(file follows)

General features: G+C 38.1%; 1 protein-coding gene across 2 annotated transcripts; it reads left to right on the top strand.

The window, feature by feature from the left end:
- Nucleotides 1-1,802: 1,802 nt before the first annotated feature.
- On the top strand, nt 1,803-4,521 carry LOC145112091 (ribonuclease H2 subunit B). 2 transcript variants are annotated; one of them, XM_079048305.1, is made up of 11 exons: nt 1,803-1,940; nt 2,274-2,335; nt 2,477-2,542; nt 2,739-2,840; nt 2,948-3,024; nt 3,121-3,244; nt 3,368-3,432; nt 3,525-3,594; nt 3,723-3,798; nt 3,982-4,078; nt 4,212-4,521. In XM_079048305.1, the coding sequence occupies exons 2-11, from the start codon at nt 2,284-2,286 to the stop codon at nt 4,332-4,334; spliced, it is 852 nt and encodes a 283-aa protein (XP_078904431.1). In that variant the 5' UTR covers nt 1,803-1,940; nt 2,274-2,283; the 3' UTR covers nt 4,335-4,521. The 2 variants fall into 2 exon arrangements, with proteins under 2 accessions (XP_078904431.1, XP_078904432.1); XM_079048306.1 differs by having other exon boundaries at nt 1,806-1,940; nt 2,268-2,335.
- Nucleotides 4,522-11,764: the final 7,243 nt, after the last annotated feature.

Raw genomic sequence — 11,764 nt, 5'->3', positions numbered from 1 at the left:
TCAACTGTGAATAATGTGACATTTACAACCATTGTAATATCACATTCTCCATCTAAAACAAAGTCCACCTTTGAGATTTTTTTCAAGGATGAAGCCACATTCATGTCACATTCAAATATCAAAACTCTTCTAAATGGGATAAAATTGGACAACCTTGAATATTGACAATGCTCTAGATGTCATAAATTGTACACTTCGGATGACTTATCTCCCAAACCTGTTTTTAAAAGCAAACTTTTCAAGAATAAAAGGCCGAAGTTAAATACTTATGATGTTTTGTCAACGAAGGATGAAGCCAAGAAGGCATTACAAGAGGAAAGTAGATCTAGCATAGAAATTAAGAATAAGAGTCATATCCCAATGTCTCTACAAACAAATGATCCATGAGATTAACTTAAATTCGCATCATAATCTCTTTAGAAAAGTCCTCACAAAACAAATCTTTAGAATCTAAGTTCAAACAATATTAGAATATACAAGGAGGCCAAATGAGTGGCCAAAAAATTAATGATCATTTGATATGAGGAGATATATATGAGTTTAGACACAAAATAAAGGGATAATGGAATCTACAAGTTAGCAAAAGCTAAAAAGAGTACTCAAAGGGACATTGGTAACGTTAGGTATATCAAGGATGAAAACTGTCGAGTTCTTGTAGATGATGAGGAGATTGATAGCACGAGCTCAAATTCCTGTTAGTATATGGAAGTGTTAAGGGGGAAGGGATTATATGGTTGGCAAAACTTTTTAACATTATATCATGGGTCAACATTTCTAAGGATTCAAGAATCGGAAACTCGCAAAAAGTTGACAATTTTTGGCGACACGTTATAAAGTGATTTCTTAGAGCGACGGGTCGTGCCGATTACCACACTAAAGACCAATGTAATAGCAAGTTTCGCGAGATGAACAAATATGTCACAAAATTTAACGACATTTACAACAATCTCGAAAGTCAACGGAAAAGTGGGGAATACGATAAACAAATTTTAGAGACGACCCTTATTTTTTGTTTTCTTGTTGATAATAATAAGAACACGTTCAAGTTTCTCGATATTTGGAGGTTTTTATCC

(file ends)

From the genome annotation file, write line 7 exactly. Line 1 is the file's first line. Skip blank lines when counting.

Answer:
TCAACTGTGAATAATGTGACATTTACAACCATTGTAATATCACATTCTCCATCTAAAACAAAGTCCACCTTTGAGATTTTTTTCAAGGATGAAGCCACATTCATGTCACATTCAAATATCAAAACTCTTCTAAATGGGATAAAATTGGACAACCTTGAATATTGACAATGCTCTAGATGTCATAAATTGTACACTTCGGATGACTTATCTCCCAAACCTGTTTTTAAAAGCAAACTTTTCAAGAATAAAAGGCCGAAGTTAAATACTTATGATGTTTTGTCAACGAAGGATGAAGCCAAGAAGGCATTACAAGAGGAAAGTAGATCTAGCATAGAAATTAAGAATAAGAGTCATATCCCAATGTCTCTACAAACAAATGATCCATGAGATTAACTTAAATTCGCATCATAATCTCTTTAGAAAAGTCCTCACAAAACAAATCTTTAGAATCTAAGTTCAAACAATATTAGAATATACAAGGAGGCCAAATGAGTGGCCAAAAAATTAATGATCATTTGATATGAGGAGATATATATGAGTTTAGACACAAAATAAAGGGATAATGGAATCTACAAGTTAGCAAAAGCTAAAAAGAGTACTCAAAGGGACATTGGTAACGTTAGGTATATCAAGGATGAAAACTGTCGAGTTCTTGTAGATGATGAGGAGATTGATAGCACGAGCTCAAATTCCTGTTAGTATATGGAAGTGTTAAGGGGGAAGGGATTATATGGTTGGCAAAACTTTTTAACATTATATCATGGGTCAACATTTCTAAGGATTCAAGAATCGGAAACTCGCAAAAAGTTGACAATTTTTGGCGACACGTTATAAAGTGATTTCTTAGAGCGACGGGTCGTGCCGATTACCACACTAAAGACCAATGTAATAGCAAGTTTCGCGAGATGAACAAATATGTCACAAAATTTAACGACATTTACAACAATCTCGAAAGTCAACGGAAAAGTGGGGAATACGATAAACAAATTTTAGAGACGACCCTTATTTTTTGTTTTCTTGTTGATAATAATAAGAACACGTTCAAGTTTCTCGATATTTGGAGGTTTTTATCC